Dans l’économie de l’avenir fondée sur l’intelligence artificielle et orientée vers les services, les règles de l’ALENA seront-elles encore pertinentes ?
The US recently set out its NAFTA negotiating objectives. As reported elsewhere in this series, there were few surprises for close watchers of the file. Foreign Affairs Minister Chrystia Freeland is scheduled to outline Canada’s agenda on August 14, just days before Canada, Mexico and the US meet in Washington to begin formal negotiations. Given that Canada will be largely focused on maintaining US market access, while playing defence on supply management and a few other areas, it would be smart for Freeland to keep her cards close to her chest.
Now that we know what the US wants, how can Canada best position itself? Here I offer four principles for contributing to a negotiating strategy that can protect and further Canadian interests.
Offer Trump a gift but no free lunches
Donald Trump’s 1987 book The Art of the Deal demonstrates that he has always derived satisfaction from naming and shaming his adversaries and crushing any opponent — even one he admires and respects. The book also reveals that he has long practised a hokey sort of showmanship around his projects, something he has continued to roll out as president (for example, his overhyped deal to “save” US jobs at the Carrier plant). He knows and doesn’t care that it’s mostly smoke and mirrors, and he’s betting that Americans don’t dig too deeply into the real stories underlying his attention-grabbing headlines.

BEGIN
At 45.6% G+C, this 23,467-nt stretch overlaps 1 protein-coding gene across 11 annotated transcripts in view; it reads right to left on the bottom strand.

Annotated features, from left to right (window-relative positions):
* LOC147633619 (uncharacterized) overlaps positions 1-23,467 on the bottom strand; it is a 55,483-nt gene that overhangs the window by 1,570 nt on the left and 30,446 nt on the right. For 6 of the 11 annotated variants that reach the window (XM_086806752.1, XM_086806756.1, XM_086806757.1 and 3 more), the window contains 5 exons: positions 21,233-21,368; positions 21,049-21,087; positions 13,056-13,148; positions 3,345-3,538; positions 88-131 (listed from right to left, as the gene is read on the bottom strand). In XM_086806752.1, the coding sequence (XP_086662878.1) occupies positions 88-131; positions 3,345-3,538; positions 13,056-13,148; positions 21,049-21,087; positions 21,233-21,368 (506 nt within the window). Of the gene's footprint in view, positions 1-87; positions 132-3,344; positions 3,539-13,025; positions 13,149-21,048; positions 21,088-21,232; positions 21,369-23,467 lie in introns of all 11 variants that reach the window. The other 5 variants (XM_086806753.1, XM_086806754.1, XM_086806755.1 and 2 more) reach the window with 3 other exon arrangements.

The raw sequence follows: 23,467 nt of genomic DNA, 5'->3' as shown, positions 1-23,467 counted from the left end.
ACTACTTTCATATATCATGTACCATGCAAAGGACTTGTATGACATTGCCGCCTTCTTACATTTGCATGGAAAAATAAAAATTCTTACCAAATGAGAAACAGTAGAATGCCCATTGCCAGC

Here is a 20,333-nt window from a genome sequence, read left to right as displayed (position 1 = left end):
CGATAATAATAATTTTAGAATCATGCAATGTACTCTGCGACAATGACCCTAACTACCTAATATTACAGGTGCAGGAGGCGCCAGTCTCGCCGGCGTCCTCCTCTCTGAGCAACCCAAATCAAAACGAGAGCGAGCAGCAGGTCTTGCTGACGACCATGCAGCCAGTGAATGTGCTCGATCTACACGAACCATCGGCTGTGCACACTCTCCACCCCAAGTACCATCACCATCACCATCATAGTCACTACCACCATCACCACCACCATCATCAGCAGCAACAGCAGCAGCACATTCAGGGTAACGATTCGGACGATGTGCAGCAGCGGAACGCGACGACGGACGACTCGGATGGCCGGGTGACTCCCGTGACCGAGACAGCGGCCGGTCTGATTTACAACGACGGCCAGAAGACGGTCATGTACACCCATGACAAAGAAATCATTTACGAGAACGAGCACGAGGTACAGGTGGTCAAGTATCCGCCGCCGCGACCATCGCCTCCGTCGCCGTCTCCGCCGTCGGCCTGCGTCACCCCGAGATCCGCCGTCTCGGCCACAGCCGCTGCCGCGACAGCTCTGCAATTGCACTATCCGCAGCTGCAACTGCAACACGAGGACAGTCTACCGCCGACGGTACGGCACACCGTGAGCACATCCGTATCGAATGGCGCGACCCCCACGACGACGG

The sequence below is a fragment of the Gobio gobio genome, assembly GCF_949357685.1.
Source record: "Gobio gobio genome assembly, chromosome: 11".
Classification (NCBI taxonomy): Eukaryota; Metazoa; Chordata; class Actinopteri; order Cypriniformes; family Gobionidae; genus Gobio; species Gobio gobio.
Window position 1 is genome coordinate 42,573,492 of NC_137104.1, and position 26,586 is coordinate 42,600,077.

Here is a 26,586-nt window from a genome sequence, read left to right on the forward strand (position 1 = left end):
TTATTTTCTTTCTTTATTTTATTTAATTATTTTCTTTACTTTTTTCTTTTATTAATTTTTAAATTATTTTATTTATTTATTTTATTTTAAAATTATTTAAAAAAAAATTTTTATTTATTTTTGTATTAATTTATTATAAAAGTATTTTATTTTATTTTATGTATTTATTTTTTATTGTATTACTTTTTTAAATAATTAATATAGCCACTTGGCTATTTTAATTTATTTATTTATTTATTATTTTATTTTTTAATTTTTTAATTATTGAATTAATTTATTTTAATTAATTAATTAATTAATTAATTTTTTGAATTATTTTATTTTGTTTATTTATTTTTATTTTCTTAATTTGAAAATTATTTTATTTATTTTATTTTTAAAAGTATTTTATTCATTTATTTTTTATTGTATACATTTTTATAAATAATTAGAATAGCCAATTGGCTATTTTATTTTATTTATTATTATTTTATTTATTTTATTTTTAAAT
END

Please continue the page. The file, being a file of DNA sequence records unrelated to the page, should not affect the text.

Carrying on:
In this vein, Canada should give Trump a couple of easy wins that he can gloat over in the press. For example, I’ve previously argued that Canada should unilaterally raise our comparatively low C$20 de minimis customs duty threshold to something closer to that of the US (US$800). This could be a gesture of goodwill toward Trump’s goal of breaking down barriers to US exports. The increase would be welcomed by Canadian consumers, would benefit many small businesses and would reduce costs for our government to collect nuisance duties on small purchases.
Conveniently, the US has set a goal of convincing Canada and Mexico to increase our de minimis levels to $800 as a NAFTA objective. This is a great opportunity: we can negotiate a sensible dollar value and either seek something in return or offer it to Trump as a gift. Although this action would actually be a very small concession by Canada, in a nod to Trump’s love for ostentation, our leadership would be wise to feign great injury when Trump calls a press conference to announce how he stuck it to Canada over customs duties.